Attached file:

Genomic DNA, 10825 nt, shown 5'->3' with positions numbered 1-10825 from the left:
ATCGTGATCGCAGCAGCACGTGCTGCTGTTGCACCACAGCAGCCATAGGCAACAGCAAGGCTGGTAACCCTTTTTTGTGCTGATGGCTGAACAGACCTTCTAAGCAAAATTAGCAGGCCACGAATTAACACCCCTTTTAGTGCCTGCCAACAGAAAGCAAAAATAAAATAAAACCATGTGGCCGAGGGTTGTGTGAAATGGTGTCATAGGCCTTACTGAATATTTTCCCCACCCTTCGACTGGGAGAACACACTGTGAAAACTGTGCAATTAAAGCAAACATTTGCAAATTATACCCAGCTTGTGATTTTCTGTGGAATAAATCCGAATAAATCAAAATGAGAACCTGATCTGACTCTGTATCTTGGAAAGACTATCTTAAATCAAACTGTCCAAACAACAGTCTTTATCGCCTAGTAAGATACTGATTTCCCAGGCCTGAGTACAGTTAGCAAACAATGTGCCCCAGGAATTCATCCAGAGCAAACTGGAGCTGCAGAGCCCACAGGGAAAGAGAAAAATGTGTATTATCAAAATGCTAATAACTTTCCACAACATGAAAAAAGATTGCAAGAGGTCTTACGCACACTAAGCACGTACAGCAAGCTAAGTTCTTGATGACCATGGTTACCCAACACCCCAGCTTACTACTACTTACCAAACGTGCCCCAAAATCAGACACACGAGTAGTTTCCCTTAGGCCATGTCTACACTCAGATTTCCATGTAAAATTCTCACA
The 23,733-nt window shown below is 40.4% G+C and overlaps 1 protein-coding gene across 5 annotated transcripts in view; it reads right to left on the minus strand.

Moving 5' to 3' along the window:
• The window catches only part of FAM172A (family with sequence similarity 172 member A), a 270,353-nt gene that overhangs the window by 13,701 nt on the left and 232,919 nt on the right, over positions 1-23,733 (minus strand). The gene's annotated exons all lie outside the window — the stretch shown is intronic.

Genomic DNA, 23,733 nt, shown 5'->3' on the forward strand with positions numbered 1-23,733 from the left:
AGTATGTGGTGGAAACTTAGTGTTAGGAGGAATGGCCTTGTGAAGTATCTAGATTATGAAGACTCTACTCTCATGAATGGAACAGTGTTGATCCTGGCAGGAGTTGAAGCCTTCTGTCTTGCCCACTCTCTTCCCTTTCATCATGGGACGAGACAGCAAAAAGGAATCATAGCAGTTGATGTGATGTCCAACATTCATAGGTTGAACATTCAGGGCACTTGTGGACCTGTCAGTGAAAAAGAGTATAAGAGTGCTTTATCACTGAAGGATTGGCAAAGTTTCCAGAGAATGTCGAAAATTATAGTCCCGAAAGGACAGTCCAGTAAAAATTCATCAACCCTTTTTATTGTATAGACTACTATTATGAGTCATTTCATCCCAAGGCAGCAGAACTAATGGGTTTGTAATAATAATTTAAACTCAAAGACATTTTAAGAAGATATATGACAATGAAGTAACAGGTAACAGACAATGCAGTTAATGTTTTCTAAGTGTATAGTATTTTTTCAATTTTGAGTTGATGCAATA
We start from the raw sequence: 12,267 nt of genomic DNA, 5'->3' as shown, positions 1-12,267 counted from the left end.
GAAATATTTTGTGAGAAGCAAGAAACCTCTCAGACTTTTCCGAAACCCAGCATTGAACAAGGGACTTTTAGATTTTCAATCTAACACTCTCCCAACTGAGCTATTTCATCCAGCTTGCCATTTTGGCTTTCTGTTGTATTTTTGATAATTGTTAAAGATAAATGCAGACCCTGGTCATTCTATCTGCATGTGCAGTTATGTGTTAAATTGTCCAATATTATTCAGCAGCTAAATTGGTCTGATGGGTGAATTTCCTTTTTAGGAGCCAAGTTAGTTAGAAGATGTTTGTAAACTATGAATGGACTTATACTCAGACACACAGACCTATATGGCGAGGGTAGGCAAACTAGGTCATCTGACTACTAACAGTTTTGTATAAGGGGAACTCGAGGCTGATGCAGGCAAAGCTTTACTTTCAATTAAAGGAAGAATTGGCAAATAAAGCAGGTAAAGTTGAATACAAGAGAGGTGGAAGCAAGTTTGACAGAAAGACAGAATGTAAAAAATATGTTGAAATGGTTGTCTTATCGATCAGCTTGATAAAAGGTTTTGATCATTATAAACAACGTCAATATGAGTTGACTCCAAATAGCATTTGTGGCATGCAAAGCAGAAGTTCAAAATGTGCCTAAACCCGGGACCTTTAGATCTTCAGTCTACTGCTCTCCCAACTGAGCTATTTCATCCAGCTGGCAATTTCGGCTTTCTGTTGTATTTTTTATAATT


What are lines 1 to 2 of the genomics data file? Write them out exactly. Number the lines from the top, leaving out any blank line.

Genomic DNA, 10825 nt, shown 5'->3' with positions numbered 1-10825 from the left:
ATCGTGATCGCAGCAGCACGTGCTGCTGTTGCACCACAGCAGCCATAGGCAACAGCAAGGCTGGTAACCCTTTTTTGTGCTGATGGCTGAACAGACCTTCTAAGCAAAATTAGCAGGCCACGAATTAACACCCCTTTTAGTGCCTGCCAACAGAAAGCAAAAATAAAATAAAACCATGTGGCCGAGGGTTGTGTGAAATGGTGTCATAGGCCTTACTGAATATTTTCCCCACCCTTCGACTGGGAGAACACACTGTGAAAACTGTGCAATTAAAGCAAACATTTGCAAATTATACCCAGCTTGTGATTTTCTGTGGAATAAATCCGAATAAATCAAAATGAGAACCTGATCTGACTCTGTATCTTGGAAAGACTATCTTAAATCAAACTGTCCAAACAACAGTCTTTATCGCCTAGTAAGATACTGATTTCCCAGGCCTGAGTACAGTTAGCAAACAATGTGCCCCAGGAATTCATCCAGAGCAAACTGGAGCTGCAGAGCCCACAGGGAAAGAGAAAAATGTGTATTATCAAAATGCTAATAACTTTCCACAACATGAAAAAAGATTGCAAGAGGTCTTACGCACACTAAGCACGTACAGCAAGCTAAGTTCTTGATGACCATGGTTACCCAACACCCCAGCTTACTACTACTTACCAAACGTGCCCCAAAATCAGACACACGAGTAGTTTCCCTTAGGCCATGTCTACACTCAGATTTCCATGTAAAATTCTCACA